Wow. Well that was definitely pop. Weirdly I think I heard an exact guitar riff from a Jimmy Eat World song in there too. Overall it felt pretty flat for a song of this kind, which may be the styling of dream pop, I don’t know the genre very well, but it doesn’t really work for me. The vocals, rhythm guitar, and sparkly synths are all in the same range and it makes the song very top heavy. Without that sonic contrast it just feels a bit weak. The guitar and bass players are killing it though. Really great playing from them.

The lyrics seem to have a nice love story for us, but English is definitely not the singer’s first language. There’s no rhyme scheme, the grammar is pretty bad, and the pronunciation makes the whole thing hard to understand at all. I find this strange given how much work they seem to have done with international artists. The production is pretty bland and poorly balanced overall. And the single’s cover is needlessly risqué given the song’s lyrics. The album’s cover is much more subdued and would have worked fine here too. Obviously not my cup of tea, but let’s check out the verdict to finish today’s review off.

Verdict: Skip (1.8/5)

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Ame by Keishi Tanaka

Released: 22.06.15 / Label: FRIENDSHIP.

Another artist working with Friendship for their release. Friendship is a distribution service, so I’m not sure how much they actually contribute to the track, but it will be interesting to see what kind of music they favor. I’ve not heard Keishi Tanaka before, but if he’s anything like the previous band we reviewed from this label, it’s going to get funky. Although looking at the cover it may be something a bit more subdued and melancholy. But before we listen, let’s see what he’s about.

Keishi Tanaka has been active in the Japanese music scene since 2002, beginning his journey as vocalist of the J-pop band riddim saunter. They broke up in 2011 and now he is touring and writing music as a solo artist. It looks like he performs with a back band, sometimes up to 11 people, for the big shows. And it looks like he’s starting a ‘Summer Rains Tour’ this month with a three piece group. Let’s see what the tour’s leading track has to offer.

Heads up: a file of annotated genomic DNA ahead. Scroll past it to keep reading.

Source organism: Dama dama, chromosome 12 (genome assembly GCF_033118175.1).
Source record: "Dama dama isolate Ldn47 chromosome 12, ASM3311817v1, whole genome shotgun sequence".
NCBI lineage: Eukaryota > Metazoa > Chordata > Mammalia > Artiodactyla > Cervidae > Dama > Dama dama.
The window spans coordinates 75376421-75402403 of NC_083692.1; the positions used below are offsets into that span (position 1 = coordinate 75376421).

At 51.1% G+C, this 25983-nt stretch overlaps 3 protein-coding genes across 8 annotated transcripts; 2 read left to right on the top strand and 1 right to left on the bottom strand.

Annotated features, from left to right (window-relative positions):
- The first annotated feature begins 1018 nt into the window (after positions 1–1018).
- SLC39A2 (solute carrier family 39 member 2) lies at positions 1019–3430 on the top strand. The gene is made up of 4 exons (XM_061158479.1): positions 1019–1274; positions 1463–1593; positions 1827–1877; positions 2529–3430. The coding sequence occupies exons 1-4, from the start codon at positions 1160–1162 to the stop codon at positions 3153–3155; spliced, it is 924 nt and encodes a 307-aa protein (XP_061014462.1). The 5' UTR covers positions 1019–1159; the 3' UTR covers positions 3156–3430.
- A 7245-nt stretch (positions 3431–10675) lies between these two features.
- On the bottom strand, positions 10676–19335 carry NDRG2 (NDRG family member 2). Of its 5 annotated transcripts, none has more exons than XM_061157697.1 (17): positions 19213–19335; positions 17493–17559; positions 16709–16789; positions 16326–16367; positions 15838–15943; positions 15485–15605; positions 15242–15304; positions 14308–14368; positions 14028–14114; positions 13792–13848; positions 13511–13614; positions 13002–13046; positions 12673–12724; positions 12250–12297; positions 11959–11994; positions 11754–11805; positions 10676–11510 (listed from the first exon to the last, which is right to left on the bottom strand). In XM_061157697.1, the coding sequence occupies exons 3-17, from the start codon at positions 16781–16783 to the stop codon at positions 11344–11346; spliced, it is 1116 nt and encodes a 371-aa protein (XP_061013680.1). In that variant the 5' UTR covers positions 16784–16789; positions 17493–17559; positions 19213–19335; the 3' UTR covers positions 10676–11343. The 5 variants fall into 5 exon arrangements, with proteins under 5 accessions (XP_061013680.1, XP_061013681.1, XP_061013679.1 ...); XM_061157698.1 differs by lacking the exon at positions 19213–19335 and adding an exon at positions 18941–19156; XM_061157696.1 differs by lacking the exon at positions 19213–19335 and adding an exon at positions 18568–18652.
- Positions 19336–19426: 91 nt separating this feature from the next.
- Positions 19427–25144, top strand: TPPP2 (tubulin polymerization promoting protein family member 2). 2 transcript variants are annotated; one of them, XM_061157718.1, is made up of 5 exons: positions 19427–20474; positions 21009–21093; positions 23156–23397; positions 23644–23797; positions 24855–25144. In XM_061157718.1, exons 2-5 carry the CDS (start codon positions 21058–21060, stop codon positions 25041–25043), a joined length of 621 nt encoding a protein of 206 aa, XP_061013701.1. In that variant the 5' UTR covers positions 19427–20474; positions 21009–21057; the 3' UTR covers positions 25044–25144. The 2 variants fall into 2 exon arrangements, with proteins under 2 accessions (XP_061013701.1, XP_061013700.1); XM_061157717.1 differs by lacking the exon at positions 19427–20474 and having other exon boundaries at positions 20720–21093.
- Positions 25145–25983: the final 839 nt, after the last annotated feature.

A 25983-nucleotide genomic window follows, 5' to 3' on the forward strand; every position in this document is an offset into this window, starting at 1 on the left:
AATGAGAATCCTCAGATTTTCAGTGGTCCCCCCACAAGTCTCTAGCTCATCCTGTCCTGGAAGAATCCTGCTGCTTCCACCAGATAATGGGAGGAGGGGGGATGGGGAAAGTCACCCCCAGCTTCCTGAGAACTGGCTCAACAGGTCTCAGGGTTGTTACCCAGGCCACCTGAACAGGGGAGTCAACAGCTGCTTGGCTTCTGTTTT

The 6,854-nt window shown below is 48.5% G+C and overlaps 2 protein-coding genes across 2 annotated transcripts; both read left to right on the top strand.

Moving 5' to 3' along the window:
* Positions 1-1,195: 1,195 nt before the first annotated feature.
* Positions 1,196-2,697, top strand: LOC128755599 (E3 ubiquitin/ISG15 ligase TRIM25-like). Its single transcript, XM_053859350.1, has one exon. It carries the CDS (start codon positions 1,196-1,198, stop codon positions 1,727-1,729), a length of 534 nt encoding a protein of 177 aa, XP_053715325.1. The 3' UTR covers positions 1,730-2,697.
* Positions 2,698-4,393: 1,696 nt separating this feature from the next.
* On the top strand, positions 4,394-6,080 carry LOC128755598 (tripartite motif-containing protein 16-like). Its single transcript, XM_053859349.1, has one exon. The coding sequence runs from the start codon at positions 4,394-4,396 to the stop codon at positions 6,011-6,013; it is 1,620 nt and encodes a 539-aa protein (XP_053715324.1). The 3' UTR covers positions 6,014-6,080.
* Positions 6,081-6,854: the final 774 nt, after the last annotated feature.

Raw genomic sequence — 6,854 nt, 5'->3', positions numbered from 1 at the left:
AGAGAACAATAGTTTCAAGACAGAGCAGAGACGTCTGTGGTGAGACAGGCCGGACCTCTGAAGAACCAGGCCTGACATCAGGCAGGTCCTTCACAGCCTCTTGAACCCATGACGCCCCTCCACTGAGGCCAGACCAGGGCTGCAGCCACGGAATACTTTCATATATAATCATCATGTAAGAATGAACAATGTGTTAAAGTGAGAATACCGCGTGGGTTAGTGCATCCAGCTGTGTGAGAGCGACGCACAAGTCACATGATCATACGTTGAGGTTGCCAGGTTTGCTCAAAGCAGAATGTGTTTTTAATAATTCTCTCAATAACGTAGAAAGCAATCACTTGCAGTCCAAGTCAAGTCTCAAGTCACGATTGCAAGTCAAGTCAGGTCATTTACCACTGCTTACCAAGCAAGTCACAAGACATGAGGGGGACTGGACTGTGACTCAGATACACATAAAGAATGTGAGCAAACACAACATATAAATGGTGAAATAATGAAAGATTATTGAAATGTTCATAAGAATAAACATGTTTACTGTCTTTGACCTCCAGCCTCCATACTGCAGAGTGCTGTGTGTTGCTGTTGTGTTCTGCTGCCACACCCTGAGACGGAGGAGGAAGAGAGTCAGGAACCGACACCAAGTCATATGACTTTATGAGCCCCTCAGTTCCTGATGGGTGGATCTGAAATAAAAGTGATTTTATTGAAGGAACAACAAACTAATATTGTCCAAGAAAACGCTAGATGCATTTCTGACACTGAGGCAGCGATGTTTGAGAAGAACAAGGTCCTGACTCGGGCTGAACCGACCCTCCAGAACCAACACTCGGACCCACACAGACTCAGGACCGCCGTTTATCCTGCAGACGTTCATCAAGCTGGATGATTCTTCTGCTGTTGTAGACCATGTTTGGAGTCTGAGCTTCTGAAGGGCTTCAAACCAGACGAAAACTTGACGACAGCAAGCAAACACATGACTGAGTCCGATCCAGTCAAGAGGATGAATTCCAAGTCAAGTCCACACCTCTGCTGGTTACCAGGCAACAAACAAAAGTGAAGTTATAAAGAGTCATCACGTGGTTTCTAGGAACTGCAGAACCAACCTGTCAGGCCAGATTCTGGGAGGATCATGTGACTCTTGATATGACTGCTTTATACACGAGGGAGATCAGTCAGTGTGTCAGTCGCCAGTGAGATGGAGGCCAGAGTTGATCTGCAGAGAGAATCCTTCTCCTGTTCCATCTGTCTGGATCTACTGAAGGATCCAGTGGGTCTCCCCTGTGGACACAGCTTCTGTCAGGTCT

Well that was way more of a pop song than expected from the opening groove. I’m guessing that our singer plays piano on the recording, because the bass and drums are walking all over him in terms of musicality. Surprisingly the vocals sound completely average. Nothing about the melody is unique, the harmonies are pretty flat and don’t pop at all. That last one may be a mix problem, though. I think the best part of the song may be the bass. He’s having a really good time with this part.

The message of the song is a pure one, about overcoming depression and finding the strength to go on. Sadly it’s written using only the most cliché J-pop lyrics of the last 20 years, so it’s hard to hear any real sincerity in the words. The way he sings them makes me wonder how many times he’s said the exact same phrases during his 20 year career.

The production itself seems pretty basic, they clearly know how to record, mix, and master J-pop. But it certainly isn’t anything special, and the vocals in particular could have used a little more love.

Verdict: Skip (1.9/5)

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FOG by ego apartment

Released: 22.05.18 / Label: NihyakuWIND

FOG is the lead single for ego apartment‘s newest self-titled album, and I’ve got to be honest here, this sounds super rushed. Coming from a group that has some great songs in their catalog, this one is just disappointing in so many ways.

The track’s opening is cliché, but it redeems itself with a great pop melody in the verse and bridge. I love the use of ambient noise and guitar fiddling to add texture and motion, but the rhythm section is glaringly bad. The drums are lazily written and the general groove they’ve gone with is flat out boring.

The vocals are well-sung and emotive, something I’ve come to expect from the group, despite one singer not having any idea what he’s saying… The first verse is just unintelligible, which is a shame because the second verse sounds great. I don’t know why they had the tenor sing in English here, he clearly needed more practice. He usually just sticks to the Japanese parts and sounds great doing it. It’s confusing why they would shake things up on a lead single. The FX work is top notch, and it seems like they had fun crafting it, but the programming is very robotic and lacks dynamic nuance.

The recording and mixing process seem rushed. It sounds like they were working under pressure to get this single out before the album dropped, but I wish they had spent a bit more time improving everything. The drums sound like they’re in a gigantic room while the guitar sounds muffled, at the same time the vocals need to be re-recorded and tweaked in post. Whoever mixed this really did an already shaky track a disservice, the balance is all over the place and nothing pops. I don’t know why the song is called FOG, but they’ve certainly achieved that sound.

This is what happens when a group has no time to polish a track. What could have been a powerful driving pop song comes up short.

Verdict: Skip (1.6/5)